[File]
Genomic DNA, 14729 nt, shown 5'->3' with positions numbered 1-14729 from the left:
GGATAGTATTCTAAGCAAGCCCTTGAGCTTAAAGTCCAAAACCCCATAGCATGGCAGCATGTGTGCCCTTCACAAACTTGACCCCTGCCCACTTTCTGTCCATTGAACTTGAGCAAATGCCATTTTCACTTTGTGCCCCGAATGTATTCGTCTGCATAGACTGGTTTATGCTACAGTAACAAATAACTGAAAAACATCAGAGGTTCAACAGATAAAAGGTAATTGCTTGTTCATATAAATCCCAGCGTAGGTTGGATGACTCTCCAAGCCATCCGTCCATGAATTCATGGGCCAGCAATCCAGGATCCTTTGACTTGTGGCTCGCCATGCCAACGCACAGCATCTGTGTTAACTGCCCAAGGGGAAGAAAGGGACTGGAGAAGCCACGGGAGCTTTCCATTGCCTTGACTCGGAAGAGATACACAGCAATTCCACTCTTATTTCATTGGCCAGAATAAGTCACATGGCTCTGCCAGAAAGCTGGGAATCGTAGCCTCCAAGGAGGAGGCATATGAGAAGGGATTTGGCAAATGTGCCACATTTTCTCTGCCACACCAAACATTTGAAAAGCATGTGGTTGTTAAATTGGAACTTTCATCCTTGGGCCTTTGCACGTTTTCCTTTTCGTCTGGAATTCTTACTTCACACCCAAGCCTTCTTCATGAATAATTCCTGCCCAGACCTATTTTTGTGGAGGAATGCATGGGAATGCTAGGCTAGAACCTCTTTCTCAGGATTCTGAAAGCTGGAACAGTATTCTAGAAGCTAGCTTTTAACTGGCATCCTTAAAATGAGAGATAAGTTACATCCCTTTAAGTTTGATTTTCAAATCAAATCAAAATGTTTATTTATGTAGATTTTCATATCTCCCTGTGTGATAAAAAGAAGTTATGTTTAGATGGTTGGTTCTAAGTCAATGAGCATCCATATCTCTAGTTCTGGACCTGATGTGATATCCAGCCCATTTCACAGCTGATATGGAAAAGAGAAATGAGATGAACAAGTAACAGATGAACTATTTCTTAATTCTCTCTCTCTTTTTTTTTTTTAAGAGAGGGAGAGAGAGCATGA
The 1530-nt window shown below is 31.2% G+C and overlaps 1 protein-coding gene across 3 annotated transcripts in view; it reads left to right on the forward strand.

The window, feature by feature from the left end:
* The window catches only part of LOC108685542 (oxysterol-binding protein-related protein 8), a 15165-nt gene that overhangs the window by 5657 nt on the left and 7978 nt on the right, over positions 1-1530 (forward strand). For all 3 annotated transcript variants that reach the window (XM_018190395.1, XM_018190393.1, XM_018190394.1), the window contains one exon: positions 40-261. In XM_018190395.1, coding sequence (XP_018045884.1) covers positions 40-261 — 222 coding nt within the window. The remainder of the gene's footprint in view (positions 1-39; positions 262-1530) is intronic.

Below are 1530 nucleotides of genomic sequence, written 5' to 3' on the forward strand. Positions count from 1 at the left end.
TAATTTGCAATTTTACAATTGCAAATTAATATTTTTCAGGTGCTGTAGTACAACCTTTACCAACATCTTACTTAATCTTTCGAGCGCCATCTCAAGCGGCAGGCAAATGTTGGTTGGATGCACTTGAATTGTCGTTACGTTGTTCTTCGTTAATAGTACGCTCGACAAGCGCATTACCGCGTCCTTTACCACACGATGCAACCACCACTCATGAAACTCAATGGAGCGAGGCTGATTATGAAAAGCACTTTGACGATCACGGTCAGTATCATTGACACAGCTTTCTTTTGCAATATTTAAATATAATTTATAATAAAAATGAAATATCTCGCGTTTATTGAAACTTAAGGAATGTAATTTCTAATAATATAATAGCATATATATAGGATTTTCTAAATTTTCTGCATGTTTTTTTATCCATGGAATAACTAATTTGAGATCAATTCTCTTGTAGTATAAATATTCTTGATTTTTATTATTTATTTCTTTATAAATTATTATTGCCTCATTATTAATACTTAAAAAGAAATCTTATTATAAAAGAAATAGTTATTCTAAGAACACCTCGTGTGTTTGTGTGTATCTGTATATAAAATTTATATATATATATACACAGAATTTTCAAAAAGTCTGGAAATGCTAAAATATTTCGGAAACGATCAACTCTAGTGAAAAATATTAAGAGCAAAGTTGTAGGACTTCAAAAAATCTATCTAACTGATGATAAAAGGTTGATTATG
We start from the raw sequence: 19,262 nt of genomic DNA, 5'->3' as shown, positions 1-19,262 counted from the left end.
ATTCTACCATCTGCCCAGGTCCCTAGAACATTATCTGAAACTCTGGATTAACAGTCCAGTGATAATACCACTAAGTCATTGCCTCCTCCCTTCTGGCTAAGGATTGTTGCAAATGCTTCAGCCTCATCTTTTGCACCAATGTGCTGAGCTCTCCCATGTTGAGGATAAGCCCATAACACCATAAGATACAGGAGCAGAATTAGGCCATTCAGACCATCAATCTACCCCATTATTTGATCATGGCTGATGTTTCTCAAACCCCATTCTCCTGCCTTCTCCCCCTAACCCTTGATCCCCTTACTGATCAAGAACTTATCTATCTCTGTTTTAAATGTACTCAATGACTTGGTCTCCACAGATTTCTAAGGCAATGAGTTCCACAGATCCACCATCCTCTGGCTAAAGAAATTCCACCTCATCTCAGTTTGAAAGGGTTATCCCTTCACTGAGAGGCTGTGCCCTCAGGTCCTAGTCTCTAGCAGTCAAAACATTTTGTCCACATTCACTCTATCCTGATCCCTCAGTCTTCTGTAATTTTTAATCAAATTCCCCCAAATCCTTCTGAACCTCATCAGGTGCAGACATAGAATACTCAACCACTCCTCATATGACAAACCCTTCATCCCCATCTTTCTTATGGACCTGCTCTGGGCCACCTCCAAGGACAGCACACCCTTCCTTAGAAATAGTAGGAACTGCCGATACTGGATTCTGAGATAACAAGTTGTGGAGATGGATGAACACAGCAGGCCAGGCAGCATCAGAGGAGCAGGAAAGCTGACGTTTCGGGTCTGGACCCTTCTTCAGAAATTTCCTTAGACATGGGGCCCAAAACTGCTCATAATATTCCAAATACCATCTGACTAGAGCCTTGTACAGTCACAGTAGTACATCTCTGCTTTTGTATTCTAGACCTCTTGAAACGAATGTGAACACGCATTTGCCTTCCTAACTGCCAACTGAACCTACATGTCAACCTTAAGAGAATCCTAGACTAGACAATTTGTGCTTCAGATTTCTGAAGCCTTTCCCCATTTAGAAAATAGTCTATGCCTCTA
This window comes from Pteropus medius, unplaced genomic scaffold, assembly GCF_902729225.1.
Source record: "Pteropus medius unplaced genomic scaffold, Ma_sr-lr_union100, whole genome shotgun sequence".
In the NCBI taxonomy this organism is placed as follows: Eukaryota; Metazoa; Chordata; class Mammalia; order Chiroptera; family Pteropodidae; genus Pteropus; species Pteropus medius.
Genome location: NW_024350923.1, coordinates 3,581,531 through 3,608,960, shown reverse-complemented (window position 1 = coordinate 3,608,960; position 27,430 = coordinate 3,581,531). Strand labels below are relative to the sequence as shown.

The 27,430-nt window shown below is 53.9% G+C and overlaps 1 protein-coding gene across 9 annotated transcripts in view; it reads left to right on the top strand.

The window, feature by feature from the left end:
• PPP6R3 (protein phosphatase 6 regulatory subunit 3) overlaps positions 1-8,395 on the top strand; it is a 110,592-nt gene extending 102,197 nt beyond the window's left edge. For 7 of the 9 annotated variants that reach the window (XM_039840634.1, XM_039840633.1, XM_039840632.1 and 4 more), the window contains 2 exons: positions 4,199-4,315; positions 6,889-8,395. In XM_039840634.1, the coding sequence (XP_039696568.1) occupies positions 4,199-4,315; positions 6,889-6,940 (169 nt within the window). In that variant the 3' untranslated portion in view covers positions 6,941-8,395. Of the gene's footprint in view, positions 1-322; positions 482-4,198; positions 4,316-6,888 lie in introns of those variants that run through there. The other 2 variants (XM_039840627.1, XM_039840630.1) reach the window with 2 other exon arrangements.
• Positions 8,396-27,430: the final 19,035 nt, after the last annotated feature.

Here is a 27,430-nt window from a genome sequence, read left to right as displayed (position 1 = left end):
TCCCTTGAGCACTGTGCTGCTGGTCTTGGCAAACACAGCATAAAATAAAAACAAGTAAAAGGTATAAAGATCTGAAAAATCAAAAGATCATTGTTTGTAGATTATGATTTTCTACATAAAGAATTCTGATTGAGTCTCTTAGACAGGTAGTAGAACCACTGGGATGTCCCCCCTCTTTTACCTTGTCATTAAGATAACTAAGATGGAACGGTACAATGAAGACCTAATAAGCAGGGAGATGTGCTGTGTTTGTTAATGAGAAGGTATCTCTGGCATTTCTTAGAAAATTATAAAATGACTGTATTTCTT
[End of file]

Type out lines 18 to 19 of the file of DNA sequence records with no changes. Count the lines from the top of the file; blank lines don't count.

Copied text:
Here is a 27,430-nt window from a genome sequence, read left to right as displayed (position 1 = left end):
TCCCTTGAGCACTGTGCTGCTGGTCTTGGCAAACACAGCATAAAATAAAAACAAGTAAAAGGTATAAAGATCTGAAAAATCAAAAGATCATTGTTTGTAGATTATGATTTTCTACATAAAGAATTCTGATTGAGTCTCTTAGACAGGTAGTAGAACCACTGGGATGTCCCCCCTCTTTTACCTTGTCATTAAGATAACTAAGATGGAACGGTACAATGAAGACCTAATAAGCAGGGAGATGTGCTGTGTTTGTTAATGAGAAGGTATCTCTGGCATTTCTTAGAAAATTATAAAATGACTGTATTTCTT